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PostPosted: Mon May 11, 2015 11:47 pm 
Retro Guru

Joined: Tue Apr 15, 2014 9:54 am
Posts: 463
The topic tells averything. :)
Today I rebuild my seatpost, remove the faded, scratched red anodised surface with Na3PO4, then clean, and polished it...
:)


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PostPosted: Wed May 13, 2015 11:10 pm 
Old School Grand Master

Joined: Tue Nov 11, 2008 1:45 pm
Posts: 5512
Location: UK
Good job on that seatpost, any more info on the process used? :)


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PostPosted: Thu May 14, 2015 10:32 am 
Old School Hero
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Joined: Sun May 03, 2015 4:51 pm
Posts: 217
Location: Yorkshire / Devon
My guess - Trisodium Phosphate solution (OP put chemical composition in their post, you can buy it on ebay) to strip old coating and then some time at a buffer wheel

nice job :)

bit of googling does brings up Caustic Soda as an option some folks use - whatever you do beware you are removing material (and eventually strength) with these chemicals so work quickly and clean well


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PostPosted: Thu May 14, 2015 4:15 pm 
Retro Guru

Joined: Tue Apr 15, 2014 9:54 am
Posts: 463
Hi!

Trisodium phosphate. :)
I put it into hot water, mix it, and then put the part into it.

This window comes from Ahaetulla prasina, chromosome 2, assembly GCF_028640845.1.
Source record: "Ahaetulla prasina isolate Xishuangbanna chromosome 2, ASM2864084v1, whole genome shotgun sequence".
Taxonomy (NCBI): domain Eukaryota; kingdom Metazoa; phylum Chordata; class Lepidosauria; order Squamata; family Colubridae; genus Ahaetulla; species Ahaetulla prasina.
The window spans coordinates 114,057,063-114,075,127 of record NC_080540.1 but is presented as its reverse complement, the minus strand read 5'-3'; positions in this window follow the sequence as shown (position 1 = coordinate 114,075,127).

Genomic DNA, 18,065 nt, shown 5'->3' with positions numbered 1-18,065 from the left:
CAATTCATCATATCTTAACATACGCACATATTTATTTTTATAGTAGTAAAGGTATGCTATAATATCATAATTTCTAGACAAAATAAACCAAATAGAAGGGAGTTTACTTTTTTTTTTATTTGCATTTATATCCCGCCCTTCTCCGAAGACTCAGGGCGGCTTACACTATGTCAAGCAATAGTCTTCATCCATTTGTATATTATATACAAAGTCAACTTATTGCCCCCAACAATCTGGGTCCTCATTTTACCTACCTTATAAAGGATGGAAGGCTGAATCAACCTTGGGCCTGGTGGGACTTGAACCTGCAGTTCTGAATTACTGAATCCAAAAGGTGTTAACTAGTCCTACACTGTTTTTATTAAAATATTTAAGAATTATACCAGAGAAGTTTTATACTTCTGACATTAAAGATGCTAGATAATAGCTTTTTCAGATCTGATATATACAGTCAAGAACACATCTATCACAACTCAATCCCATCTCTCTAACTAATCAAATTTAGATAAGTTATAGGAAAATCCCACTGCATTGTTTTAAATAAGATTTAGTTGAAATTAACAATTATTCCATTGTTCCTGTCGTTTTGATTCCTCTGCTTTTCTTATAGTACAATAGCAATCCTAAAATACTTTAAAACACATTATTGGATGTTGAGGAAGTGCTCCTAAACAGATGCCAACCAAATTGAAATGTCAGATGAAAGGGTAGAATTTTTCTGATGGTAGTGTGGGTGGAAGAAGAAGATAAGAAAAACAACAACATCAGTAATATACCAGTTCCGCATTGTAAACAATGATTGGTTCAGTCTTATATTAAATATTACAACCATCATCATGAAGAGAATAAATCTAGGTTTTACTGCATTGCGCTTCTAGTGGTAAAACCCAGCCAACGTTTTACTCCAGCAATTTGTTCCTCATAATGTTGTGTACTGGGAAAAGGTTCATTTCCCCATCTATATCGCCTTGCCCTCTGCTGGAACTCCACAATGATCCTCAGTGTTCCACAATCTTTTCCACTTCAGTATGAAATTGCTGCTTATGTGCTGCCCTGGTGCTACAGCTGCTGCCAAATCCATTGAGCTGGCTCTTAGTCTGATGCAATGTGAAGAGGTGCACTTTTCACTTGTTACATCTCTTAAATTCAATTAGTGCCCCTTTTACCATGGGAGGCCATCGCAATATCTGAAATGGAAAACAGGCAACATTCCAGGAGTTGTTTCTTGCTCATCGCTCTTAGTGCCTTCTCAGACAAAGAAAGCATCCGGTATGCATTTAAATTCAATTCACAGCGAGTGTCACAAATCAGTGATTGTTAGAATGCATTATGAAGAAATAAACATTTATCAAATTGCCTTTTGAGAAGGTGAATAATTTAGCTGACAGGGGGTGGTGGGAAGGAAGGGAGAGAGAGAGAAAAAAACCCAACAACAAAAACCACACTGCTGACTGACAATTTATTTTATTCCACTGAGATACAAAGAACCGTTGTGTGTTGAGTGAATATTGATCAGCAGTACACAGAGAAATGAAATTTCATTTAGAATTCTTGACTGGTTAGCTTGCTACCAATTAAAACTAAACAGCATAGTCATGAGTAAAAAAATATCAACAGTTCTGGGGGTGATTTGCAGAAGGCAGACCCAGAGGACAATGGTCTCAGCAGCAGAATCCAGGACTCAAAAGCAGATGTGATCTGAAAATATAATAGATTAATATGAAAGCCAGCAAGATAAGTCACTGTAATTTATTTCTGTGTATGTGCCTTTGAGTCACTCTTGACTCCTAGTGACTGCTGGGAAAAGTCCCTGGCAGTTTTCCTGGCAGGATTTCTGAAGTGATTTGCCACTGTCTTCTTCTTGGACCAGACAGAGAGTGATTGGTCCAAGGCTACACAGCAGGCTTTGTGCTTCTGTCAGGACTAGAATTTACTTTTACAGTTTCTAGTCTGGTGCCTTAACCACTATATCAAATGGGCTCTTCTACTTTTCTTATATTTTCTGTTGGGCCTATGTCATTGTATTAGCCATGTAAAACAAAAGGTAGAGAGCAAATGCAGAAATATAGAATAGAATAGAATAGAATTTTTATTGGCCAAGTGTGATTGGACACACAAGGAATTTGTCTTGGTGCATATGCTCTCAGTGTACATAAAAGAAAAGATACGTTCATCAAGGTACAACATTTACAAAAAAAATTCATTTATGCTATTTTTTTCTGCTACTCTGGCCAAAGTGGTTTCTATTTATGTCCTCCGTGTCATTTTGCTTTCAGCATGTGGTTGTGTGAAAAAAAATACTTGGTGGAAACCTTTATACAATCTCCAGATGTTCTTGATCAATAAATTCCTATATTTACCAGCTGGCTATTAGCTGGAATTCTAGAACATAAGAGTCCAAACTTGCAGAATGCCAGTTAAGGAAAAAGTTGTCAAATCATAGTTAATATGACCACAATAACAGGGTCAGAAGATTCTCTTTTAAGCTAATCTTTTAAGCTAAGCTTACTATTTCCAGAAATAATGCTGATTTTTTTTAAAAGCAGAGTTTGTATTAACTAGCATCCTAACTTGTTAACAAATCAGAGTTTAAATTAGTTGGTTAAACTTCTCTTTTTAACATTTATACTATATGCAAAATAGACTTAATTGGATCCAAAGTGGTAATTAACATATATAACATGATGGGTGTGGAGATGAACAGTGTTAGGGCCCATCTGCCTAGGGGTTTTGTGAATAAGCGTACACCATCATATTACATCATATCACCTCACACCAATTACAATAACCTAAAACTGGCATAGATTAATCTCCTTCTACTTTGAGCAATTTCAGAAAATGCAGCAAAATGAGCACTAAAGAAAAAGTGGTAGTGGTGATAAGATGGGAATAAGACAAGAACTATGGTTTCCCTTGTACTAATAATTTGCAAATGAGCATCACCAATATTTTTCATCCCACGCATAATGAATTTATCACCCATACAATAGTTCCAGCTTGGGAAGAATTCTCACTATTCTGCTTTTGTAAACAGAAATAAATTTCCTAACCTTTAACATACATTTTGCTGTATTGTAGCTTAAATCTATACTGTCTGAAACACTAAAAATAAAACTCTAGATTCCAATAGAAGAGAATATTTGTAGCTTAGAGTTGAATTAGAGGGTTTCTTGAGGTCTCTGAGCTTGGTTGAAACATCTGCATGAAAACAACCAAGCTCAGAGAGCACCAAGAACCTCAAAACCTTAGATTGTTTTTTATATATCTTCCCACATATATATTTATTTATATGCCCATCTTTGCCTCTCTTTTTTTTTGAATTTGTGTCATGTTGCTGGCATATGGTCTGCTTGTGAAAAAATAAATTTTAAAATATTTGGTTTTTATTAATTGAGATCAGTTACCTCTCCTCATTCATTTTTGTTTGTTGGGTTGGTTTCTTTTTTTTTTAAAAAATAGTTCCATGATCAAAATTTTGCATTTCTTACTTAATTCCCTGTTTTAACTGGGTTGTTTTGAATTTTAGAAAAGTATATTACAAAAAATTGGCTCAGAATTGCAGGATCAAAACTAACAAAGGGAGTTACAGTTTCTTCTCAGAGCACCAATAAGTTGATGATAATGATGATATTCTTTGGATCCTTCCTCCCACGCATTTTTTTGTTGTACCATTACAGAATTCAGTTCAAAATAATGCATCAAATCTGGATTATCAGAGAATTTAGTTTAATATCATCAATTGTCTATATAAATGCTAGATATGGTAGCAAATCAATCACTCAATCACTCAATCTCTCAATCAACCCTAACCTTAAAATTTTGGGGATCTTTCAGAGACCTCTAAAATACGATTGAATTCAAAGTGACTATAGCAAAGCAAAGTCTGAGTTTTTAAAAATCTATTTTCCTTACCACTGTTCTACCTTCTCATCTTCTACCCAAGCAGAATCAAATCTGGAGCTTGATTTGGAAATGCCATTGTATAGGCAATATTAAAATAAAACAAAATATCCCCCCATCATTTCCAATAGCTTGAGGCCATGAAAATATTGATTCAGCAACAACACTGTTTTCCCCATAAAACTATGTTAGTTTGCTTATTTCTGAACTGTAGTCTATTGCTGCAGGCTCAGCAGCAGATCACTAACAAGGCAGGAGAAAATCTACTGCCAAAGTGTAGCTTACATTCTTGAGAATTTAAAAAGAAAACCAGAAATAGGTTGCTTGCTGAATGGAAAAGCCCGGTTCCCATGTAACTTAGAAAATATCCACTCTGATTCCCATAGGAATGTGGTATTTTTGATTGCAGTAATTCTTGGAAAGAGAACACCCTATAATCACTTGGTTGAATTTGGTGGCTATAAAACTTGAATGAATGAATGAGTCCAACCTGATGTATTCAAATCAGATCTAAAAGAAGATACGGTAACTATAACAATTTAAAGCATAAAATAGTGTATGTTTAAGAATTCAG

Then I wait about 15minutes, and take the parts out, clean them with fresh water. Some parts has got a black layer, but it can be easily remove with water. If it needs, then repeat the first step (in the forts round, some parts remain...pink. :) ).
Then water again, remove the black layer, and after drying some steel wood, sandpaper(1200), and then polishing with Autosol. :)


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PostPosted: Thu May 14, 2015 9:12 pm 
Retro Guru
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Joined: Wed Feb 20, 2013 8:23 pm
Posts: 2002
Location: Durham
Great job :) .


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PostPosted: Thu May 14, 2015 9:25 pm 
Retro Guru

Joined: Tue Apr 15, 2014 9:54 am
Posts: 463
Thanks. :)

The next step is evident: anodizing at home. :D
I will try, and make a looong thread with a lot photo here... :)

Or I will blow up. :D


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PostPosted: Fri Sep 23, 2016 9:17 pm 
Old School Hero

Joined: Mon Sep 19, 2016 8:06 pm
Posts: 222
So did it blow up?


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